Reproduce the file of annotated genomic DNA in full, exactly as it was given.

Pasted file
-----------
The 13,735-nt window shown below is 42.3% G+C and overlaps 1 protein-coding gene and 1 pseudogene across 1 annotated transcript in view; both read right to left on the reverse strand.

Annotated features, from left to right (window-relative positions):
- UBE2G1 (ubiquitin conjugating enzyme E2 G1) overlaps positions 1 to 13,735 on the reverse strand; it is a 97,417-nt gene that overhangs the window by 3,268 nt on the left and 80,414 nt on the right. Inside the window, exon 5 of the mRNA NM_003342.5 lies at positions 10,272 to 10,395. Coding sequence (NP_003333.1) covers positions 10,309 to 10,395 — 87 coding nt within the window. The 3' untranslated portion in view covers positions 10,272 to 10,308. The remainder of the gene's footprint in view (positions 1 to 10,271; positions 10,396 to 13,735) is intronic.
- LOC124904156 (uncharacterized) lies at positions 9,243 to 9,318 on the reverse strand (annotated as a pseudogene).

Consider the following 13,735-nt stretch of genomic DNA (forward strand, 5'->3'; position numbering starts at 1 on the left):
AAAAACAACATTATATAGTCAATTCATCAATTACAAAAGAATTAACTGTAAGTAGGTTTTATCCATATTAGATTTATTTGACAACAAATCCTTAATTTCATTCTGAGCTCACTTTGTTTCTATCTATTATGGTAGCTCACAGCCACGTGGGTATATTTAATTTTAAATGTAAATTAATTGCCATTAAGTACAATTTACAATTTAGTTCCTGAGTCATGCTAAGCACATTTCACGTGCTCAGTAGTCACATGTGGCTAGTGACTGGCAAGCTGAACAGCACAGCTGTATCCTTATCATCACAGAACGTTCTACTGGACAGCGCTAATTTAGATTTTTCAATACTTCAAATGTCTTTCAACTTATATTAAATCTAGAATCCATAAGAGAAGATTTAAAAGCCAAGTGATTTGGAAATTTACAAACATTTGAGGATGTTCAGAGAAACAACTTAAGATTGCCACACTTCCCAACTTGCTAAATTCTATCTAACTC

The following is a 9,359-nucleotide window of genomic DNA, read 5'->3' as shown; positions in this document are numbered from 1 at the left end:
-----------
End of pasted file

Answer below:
The 13,735-nt window shown below is 42.3% G+C and overlaps 1 protein-coding gene and 1 pseudogene across 1 annotated transcript in view; both read right to left on the reverse strand.

Annotated features, from left to right (window-relative positions):
- UBE2G1 (ubiquitin conjugating enzyme E2 G1) overlaps positions 1 to 13,735 on the reverse strand; it is a 97,417-nt gene that overhangs the window by 3,268 nt on the left and 80,414 nt on the right. Inside the window, exon 5 of the mRNA NM_003342.5 lies at positions 10,272 to 10,395. Coding sequence (NP_003333.1) covers positions 10,309 to 10,395 — 87 coding nt within the window. The 3' untranslated portion in view covers positions 10,272 to 10,308. The remainder of the gene's footprint in view (positions 1 to 10,271; positions 10,396 to 13,735) is intronic.
- LOC124904156 (uncharacterized) lies at positions 9,243 to 9,318 on the reverse strand (annotated as a pseudogene).

Consider the following 13,735-nt stretch of genomic DNA (forward strand, 5'->3'; position numbering starts at 1 on the left):
AAAAACAACATTATATAGTCAATTCATCAATTACAAAAGAATTAACTGTAAGTAGGTTTTATCCATATTAGATTTATTTGACAACAAATCCTTAATTTCATTCTGAGCTCACTTTGTTTCTATCTATTATGGTAGCTCACAGCCACGTGGGTATATTTAATTTTAAATGTAAATTAATTGCCATTAAGTACAATTTACAATTTAGTTCCTGAGTCATGCTAAGCACATTTCACGTGCTCAGTAGTCACATGTGGCTAGTGACTGGCAAGCTGAACAGCACAGCTGTATCCTTATCATCACAGAACGTTCTACTGGACAGCGCTAATTTAGATTTTTCAATACTTCAAATGTCTTTCAACTTATATTAAATCTAGAATCCATAAGAGAAGATTTAAAAGCCAAGTGATTTGGAAATTTACAAACATTTGAGGATGTTCAGAGAAACAACTTAAGATTGCCACACTTCCCAACTTGCTAAATTCTATCTAACTC

The following is a 9,359-nucleotide window of genomic DNA, read 5'->3' as shown; positions in this document are numbered from 1 at the left end: